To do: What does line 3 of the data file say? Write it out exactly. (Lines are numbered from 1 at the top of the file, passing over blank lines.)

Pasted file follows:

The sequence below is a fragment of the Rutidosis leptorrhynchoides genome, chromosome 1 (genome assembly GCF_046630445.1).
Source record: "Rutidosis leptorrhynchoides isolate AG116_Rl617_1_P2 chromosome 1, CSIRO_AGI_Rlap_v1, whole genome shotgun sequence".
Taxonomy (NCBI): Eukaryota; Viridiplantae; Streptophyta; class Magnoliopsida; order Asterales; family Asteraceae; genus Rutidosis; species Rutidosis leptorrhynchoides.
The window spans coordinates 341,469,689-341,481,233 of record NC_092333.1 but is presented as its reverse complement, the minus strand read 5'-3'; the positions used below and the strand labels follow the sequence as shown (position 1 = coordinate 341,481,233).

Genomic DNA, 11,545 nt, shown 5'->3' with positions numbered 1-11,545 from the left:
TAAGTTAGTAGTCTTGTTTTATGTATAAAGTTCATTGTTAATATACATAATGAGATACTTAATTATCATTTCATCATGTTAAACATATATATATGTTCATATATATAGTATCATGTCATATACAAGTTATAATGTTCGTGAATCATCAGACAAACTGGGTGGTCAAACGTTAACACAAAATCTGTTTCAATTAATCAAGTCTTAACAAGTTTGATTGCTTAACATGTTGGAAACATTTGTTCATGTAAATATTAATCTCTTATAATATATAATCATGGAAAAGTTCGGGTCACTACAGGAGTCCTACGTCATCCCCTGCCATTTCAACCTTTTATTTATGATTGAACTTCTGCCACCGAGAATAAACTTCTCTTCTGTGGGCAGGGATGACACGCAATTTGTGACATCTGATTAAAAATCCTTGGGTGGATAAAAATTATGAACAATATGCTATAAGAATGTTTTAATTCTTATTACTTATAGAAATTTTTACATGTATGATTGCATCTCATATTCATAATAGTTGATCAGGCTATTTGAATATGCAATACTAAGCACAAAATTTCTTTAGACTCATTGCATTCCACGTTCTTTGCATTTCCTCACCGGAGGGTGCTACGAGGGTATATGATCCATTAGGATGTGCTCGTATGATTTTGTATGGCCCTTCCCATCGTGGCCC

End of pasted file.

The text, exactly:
Taxonomy (NCBI): Eukaryota; Viridiplantae; Streptophyta; class Magnoliopsida; order Asterales; family Asteraceae; genus Rutidosis; species Rutidosis leptorrhynchoides.